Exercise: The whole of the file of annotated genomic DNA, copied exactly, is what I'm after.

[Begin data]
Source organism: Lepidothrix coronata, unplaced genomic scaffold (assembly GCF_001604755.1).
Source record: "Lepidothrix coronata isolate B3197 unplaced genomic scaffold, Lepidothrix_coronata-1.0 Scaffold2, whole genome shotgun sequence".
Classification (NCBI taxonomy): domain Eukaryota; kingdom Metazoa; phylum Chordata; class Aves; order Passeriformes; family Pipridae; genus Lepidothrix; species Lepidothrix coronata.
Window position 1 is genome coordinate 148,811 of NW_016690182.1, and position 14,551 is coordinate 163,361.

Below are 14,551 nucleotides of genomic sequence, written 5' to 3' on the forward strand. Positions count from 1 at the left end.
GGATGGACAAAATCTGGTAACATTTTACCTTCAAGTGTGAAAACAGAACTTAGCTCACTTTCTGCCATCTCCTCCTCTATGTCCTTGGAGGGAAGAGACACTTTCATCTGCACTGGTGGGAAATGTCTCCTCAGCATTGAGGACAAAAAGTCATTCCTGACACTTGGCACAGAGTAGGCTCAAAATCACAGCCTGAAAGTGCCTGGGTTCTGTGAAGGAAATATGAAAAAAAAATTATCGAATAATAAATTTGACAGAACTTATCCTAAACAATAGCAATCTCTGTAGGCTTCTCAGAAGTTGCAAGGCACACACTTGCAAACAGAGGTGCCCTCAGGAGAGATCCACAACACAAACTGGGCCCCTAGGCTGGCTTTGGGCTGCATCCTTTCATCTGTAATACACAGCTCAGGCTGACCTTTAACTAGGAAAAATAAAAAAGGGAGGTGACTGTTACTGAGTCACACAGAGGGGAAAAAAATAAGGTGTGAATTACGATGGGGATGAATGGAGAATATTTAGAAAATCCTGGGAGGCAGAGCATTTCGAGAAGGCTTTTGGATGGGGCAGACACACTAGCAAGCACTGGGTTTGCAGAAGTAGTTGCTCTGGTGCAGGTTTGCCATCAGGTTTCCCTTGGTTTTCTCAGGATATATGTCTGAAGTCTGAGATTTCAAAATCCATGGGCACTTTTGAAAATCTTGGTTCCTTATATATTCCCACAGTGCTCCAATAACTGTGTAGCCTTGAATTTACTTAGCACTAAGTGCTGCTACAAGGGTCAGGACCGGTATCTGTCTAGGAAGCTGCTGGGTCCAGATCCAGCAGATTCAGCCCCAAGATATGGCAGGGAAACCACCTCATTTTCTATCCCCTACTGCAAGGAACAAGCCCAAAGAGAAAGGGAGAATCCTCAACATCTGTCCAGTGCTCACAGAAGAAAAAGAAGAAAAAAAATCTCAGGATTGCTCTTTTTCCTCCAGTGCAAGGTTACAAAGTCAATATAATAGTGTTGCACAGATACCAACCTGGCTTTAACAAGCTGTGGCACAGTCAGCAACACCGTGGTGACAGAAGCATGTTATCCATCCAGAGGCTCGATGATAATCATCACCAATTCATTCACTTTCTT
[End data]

Source organism: Lepidothrix coronata, unplaced genomic scaffold (assembly GCF_001604755.1).
Source record: "Lepidothrix coronata isolate B3197 unplaced genomic scaffold, Lepidothrix_coronata-1.0 Scaffold2, whole genome shotgun sequence".
Classification (NCBI taxonomy): domain Eukaryota; kingdom Metazoa; phylum Chordata; class Aves; order Passeriformes; family Pipridae; genus Lepidothrix; species Lepidothrix coronata.
Window position 1 is genome coordinate 148,811 of NW_016690182.1, and position 14,551 is coordinate 163,361.

Below are 14,551 nucleotides of genomic sequence, written 5' to 3' on the forward strand. Positions count from 1 at the left end.
GGATGGACAAAATCTGGTAACATTTTACCTTCAAGTGTGAAAACAGAACTTAGCTCACTTTCTGCCATCTCCTCCTCTATGTCCTTGGAGGGAAGAGACACTTTCATCTGCACTGGTGGGAAATGTCTCCTCAGCATTGAGGACAAAAAGTCATTCCTGACACTTGGCACAGAGTAGGCTCAAAATCACAGCCTGAAAGTGCCTGGGTTCTGTGAAGGAAATATGAAAAAAAAATTATCGAATAATAAATTTGACAGAACTTATCCTAAACAATAGCAATCTCTGTAGGCTTCTCAGAAGTTGCAAGGCACACACTTGCAAACAGAGGTGCCCTCAGGAGAGATCCACAACACAAACTGGGCCCCTAGGCTGGCTTTGGGCTGCATCCTTTCATCTGTAATACACAGCTCAGGCTGACCTTTAACTAGGAAAAATAAAAAAGGGAGGTGACTGTTACTGAGTCACACAGAGGGGAAAAAAATAAGGTGTGAATTACGATGGGGATGAATGGAGAATATTTAGAAAATCCTGGGAGGCAGAGCATTTCGAGAAGGCTTTTGGATGGGGCAGACACACTAGCAAGCACTGGGTTTGCAGAAGTAGTTGCTCTGGTGCAGGTTTGCCATCAGGTTTCCCTTGGTTTTCTCAGGATATATGTCTGAAGTCTGAGATTTCAAAATCCATGGGCACTTTTGAAAATCTTGGTTCCTTATATATTCCCACAGTGCTCCAATAACTGTGTAGCCTTGAATTTACTTAGCACTAAGTGCTGCTACAAGGGTCAGGACCGGTATCTGTCTAGGAAGCTGCTGGGTCCAGATCCAGCAGATTCAGCCCCAAGATATGGCAGGGAAACCACCTCATTTTCTATCCCCTACTGCAAGGAACAAGCCCAAAGAGAAAGGGAGAATCCTCAACATCTGTCCAGTGCTCACAGAAGAAAAAGAAGAAAAAAAATCTCAGGATTGCTCTTTTTCCTCCAGTGCAAGGTTACAAAGTCAATATAATAGTGTTGCACAGATACCAACCTGGCTTTAACAAGCTGTGGCACAGTCAGCAACACCGTGGTGACAGAAGCATGTTATCCATCCAGAGGCTCGATGATAATCATCACCAATTCATTCACTTTCTT